We're just a few weeks from the start of the 2016 Rio Summer Olympics. Over 10,000 athletes will descend on Rio to compete for some of the most sought-after awards in sport. Many of them will also be having a lot of sex. At least, the International Olympic Committee (IOC) must think so, because they've ordered a record-setting number of condoms for the Olympic Village.
Being shipped to Brazil: 350,000 male condoms, 100,000 female condoms, and 175,000 packets of lubricant, according to the Daily Beast. That's more than three times the number of condoms shipped to the London Olympics, which were called the "raunchiest games ever."
“It is an absolutely huge allocation of condoms,” Olympic rowing medallist Zac Purchase told The Guardian. “But it is all so far from the truth of what it’s like to be in there. It’s not some sexualized cauldron of activity. We’re talking about athletes who are focused on producing the best performance of their lives.”
There are certainly a couple explanations outside of general randiness for why there are 42 condoms available for every athlete. Though the Olympic Committee isn't saying it, fears about the Zika virus are certainly one driving force. Another is that this is the first time that the IOC is distributing female condoms, which may also be driven by fears about Zika.
Even the comparatively paltry number of condoms sent to London were a heavy haul historically. The Daily Beast reports that condoms were first distributed at the 1988 Seoul Games. There, 8,500 condoms were distributed, resulting in many condoms being found on rooftops around the Olympic Village. The Olympic Association banned outdoor sex inside the Olympic Village in response.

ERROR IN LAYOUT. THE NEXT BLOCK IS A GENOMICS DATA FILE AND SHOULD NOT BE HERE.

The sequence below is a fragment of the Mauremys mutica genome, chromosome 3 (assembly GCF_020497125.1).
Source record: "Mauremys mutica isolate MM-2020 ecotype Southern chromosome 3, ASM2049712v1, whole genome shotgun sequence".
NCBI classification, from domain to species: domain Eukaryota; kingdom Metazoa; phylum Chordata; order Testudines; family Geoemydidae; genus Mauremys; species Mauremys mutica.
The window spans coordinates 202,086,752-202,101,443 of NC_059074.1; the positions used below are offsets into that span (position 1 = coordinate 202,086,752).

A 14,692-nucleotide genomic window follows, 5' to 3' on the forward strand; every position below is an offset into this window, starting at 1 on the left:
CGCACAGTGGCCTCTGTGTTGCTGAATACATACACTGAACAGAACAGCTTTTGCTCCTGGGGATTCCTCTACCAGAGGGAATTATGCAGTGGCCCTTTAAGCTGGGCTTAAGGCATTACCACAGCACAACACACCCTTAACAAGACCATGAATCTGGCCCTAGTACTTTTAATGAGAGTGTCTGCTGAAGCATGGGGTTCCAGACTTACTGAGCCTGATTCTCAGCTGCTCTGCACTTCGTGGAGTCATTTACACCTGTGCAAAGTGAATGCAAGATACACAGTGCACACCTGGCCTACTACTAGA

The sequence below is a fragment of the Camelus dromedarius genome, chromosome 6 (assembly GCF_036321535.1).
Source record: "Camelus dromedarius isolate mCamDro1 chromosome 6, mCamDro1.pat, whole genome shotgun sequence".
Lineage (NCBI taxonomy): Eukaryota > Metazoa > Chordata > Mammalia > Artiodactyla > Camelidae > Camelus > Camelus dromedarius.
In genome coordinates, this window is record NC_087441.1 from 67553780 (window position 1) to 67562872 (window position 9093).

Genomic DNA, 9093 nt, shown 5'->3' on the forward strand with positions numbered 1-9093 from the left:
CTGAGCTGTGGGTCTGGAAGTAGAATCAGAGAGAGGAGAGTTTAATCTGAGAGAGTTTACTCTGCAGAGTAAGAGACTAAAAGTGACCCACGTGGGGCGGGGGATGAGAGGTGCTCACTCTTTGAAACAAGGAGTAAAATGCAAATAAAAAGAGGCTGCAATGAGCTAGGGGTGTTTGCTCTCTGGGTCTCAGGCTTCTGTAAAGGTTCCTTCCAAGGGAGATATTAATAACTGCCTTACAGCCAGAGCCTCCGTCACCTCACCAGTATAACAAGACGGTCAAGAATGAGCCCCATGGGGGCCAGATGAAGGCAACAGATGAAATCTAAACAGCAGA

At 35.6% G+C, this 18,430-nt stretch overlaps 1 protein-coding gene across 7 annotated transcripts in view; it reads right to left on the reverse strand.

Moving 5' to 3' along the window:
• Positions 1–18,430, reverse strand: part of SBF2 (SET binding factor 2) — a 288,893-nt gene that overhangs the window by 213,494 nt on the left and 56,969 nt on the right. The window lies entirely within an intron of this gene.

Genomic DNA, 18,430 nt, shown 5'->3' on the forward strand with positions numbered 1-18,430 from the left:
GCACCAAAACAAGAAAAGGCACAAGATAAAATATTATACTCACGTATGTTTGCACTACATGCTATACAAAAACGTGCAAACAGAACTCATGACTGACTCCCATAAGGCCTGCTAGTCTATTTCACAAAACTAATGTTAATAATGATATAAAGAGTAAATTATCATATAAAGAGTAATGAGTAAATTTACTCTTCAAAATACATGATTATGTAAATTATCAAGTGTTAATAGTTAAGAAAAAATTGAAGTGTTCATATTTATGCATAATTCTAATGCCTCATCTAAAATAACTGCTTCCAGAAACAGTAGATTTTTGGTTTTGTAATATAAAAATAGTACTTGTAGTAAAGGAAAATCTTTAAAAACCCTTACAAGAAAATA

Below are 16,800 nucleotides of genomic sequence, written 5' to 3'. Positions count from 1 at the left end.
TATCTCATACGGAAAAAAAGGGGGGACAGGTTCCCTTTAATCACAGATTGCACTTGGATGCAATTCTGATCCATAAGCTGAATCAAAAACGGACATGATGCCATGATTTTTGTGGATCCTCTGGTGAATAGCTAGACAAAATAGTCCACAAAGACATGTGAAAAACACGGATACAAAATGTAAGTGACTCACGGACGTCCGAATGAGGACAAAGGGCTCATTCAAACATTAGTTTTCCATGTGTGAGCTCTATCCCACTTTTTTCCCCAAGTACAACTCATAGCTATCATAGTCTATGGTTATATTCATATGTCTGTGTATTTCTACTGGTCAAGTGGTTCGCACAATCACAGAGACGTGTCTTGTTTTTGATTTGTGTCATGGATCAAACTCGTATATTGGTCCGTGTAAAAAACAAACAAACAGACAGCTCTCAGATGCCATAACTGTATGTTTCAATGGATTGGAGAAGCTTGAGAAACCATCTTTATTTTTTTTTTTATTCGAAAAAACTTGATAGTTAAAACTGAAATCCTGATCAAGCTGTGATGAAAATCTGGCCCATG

The 1992 Barcelona Games received 90,000 condoms, a huge number compared to just 15,000 at the 1996 Atlanta Olympics. The 2000 Sydney Games had an initial order of 70,000, but organizers had to order another 20,000 because they ran out halfway through. Athens set a record in 2004 when Durex donated 130,000 condoms.
Rio truly has a massive number of condoms, and despite Purchase's statement on the focus of athletes, some say the focus is occasionally elsewhere. Gold medal snowboarder Jamie Anderson told Us Magazine at the Sochi Games, "Tinder in the Olympic Village is next level. It’s all athletes! In the mountain village it’s all athletes. It’s hilarious. There are some cuties on there." At the London Games, there were reports that Grindr crashed due to user overload as the athletes arrived.
American target shooter Josh Lakatos also spilled the beans to ESPN about the Olympic Village in Sydney. He convinced a maid to let him stay in his housing after his events ended. "The next morning," Lakatos told ESPN, "swear to god, the entire women's 4x100 relay team of some Scandinavian-looking country walks out of the house, followed by boys from our side. And I'm just going, 'Holy crap, we'd watched these girls run the night before.'
"I'm running a friggin' brothel in the Olympic Village! I've never witnessed so much debauchery in my entire life."
The record-setting condom shipment may be driven by fears over Zika, but it's also driven by athlete libido. Shocking that this would be the case when you take thousands of the world's best athletes at their physical peak and put them into dorms in an exotic locale. Shocking.